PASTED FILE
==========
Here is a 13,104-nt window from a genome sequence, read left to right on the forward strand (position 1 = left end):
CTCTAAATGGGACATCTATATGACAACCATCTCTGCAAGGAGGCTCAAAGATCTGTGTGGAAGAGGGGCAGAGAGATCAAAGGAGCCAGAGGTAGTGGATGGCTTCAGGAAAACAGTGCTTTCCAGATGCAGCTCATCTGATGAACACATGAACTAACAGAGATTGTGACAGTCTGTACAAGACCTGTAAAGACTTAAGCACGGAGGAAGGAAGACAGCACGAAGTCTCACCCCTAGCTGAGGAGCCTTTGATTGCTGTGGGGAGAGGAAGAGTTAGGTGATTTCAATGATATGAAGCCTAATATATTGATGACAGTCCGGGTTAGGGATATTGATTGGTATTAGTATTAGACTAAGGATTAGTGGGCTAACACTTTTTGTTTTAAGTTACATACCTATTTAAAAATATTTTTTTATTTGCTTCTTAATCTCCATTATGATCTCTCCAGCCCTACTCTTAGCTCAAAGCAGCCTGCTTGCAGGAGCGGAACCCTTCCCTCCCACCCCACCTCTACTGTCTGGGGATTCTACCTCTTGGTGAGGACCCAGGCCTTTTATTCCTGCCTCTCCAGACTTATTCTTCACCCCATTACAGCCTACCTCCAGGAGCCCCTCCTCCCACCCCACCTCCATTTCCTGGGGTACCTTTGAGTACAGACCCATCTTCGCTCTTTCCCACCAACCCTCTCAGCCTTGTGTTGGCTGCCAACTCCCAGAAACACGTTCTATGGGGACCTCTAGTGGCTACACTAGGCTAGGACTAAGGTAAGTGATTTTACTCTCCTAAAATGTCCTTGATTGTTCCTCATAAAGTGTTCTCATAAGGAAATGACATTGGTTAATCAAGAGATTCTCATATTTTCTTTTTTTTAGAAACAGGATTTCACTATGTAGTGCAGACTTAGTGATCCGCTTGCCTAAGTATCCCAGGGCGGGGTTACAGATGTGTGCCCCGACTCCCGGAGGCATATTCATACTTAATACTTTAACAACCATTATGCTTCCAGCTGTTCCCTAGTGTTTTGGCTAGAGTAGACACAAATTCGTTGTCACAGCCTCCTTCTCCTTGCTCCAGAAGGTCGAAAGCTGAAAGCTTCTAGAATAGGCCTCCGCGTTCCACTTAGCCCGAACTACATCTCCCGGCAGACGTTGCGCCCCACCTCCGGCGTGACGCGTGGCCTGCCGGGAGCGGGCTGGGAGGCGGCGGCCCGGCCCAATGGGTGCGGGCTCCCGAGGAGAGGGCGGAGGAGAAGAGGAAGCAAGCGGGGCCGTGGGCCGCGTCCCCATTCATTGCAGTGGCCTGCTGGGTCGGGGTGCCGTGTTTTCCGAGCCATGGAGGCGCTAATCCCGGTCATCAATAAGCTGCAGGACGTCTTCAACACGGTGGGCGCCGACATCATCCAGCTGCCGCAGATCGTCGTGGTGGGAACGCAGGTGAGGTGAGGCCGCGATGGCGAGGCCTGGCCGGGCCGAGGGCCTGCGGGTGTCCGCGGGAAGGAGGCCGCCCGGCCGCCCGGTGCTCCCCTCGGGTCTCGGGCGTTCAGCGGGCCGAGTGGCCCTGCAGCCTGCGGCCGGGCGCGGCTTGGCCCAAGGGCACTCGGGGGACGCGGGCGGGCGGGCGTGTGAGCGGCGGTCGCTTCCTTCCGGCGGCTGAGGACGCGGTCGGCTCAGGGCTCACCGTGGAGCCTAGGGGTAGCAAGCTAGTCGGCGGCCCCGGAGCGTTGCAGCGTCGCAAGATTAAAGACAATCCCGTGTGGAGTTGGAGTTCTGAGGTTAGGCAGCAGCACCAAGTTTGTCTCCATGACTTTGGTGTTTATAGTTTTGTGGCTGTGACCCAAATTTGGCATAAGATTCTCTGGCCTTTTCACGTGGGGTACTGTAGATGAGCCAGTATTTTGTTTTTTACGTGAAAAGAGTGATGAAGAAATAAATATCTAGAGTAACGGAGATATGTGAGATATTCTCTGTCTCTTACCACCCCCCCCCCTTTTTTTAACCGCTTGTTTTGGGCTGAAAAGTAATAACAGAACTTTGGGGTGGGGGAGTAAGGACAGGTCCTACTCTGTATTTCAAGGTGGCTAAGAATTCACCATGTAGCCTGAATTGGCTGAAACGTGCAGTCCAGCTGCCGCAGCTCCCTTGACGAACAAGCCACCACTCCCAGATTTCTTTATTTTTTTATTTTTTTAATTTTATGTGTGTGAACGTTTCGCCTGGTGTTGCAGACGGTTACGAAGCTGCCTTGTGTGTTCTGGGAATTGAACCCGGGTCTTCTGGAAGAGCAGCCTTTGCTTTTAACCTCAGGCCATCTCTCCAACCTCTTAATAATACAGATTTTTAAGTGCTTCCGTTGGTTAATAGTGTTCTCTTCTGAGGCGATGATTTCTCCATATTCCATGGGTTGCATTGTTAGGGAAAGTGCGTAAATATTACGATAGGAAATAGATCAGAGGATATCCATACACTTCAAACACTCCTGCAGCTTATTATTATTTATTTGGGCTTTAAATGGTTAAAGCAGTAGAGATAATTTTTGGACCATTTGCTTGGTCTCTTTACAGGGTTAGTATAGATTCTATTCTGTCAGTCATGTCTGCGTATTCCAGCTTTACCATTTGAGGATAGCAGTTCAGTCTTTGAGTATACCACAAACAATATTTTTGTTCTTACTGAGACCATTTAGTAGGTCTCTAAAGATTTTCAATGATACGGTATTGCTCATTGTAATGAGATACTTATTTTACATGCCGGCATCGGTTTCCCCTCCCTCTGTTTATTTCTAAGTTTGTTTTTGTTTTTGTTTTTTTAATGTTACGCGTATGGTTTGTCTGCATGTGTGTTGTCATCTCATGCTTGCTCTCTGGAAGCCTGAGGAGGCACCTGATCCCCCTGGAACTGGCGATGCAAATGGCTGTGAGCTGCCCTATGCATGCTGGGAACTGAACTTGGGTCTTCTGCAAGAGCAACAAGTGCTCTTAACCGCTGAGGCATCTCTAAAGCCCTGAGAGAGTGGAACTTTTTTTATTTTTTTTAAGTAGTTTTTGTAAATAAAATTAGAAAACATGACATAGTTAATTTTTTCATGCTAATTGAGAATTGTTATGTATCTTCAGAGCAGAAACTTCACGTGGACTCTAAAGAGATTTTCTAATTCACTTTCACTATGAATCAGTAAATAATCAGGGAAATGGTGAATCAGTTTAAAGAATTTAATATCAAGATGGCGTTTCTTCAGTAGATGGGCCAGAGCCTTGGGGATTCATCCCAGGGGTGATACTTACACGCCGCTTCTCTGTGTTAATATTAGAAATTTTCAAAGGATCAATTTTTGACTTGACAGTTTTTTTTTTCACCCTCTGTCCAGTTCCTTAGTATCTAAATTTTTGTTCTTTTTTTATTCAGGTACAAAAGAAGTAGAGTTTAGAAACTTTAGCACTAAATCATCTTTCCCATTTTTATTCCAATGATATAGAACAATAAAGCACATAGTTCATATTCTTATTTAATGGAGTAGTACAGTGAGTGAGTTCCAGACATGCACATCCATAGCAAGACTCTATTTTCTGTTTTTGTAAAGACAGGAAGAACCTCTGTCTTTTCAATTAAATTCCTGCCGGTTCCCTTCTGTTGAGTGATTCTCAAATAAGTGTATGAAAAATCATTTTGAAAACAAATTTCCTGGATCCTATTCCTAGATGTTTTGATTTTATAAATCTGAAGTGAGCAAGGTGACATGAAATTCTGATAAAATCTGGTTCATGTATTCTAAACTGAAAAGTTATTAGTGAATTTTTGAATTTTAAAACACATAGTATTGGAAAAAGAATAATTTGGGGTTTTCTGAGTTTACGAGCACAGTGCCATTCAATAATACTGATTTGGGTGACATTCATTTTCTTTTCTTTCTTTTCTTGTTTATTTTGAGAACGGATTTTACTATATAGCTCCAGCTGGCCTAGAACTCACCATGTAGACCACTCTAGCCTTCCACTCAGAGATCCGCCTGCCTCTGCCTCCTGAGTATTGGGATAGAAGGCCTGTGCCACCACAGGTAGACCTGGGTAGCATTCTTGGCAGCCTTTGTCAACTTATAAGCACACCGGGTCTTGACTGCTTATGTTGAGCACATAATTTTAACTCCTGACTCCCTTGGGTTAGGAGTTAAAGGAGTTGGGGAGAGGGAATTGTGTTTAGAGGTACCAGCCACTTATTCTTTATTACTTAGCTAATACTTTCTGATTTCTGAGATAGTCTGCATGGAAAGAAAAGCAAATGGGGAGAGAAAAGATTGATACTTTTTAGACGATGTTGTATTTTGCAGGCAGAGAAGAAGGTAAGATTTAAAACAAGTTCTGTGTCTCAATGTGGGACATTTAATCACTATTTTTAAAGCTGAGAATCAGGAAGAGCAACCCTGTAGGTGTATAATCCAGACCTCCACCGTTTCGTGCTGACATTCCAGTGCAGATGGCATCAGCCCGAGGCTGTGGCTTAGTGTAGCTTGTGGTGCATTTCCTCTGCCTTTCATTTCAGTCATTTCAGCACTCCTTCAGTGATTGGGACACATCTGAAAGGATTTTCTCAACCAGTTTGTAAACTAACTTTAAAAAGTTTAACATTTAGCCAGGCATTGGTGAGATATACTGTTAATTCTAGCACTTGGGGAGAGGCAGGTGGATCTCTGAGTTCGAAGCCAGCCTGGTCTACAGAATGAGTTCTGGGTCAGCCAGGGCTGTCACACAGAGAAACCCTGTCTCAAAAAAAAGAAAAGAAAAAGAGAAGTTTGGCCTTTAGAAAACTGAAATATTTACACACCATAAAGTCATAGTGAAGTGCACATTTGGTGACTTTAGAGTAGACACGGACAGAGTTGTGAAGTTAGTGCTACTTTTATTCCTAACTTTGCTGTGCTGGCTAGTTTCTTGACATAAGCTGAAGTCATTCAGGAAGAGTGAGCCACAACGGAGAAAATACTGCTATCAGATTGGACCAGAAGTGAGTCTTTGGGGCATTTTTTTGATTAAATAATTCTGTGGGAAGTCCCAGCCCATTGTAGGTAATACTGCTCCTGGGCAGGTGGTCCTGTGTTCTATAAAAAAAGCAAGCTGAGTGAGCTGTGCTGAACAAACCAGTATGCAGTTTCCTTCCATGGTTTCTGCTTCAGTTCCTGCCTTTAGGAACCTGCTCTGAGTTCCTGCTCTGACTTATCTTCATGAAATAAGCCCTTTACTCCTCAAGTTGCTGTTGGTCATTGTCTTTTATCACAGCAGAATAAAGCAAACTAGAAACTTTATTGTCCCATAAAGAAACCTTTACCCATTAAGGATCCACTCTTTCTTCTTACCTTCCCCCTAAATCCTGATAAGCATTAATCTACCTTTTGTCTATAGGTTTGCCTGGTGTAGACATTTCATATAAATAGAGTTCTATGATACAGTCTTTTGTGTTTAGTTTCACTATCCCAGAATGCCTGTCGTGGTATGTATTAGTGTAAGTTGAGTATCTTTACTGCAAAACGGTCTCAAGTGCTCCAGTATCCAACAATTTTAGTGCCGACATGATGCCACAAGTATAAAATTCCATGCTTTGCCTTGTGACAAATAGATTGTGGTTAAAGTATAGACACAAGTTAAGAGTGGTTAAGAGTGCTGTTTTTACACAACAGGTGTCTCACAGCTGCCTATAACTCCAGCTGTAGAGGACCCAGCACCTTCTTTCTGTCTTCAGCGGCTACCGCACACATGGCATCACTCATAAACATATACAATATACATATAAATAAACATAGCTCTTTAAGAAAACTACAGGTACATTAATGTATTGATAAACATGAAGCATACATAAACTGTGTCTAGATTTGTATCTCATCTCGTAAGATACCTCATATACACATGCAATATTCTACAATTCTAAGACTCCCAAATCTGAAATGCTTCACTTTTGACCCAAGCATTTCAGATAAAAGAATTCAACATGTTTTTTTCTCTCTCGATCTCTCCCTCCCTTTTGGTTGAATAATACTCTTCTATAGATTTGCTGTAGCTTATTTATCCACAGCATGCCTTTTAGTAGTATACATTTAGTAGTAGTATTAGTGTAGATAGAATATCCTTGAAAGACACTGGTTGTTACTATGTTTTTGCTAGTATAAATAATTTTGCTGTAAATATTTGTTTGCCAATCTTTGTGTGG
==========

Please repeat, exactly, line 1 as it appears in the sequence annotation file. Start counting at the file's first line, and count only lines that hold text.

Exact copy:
Here is a 13,104-nt window from a genome sequence, read left to right on the forward strand (position 1 = left end):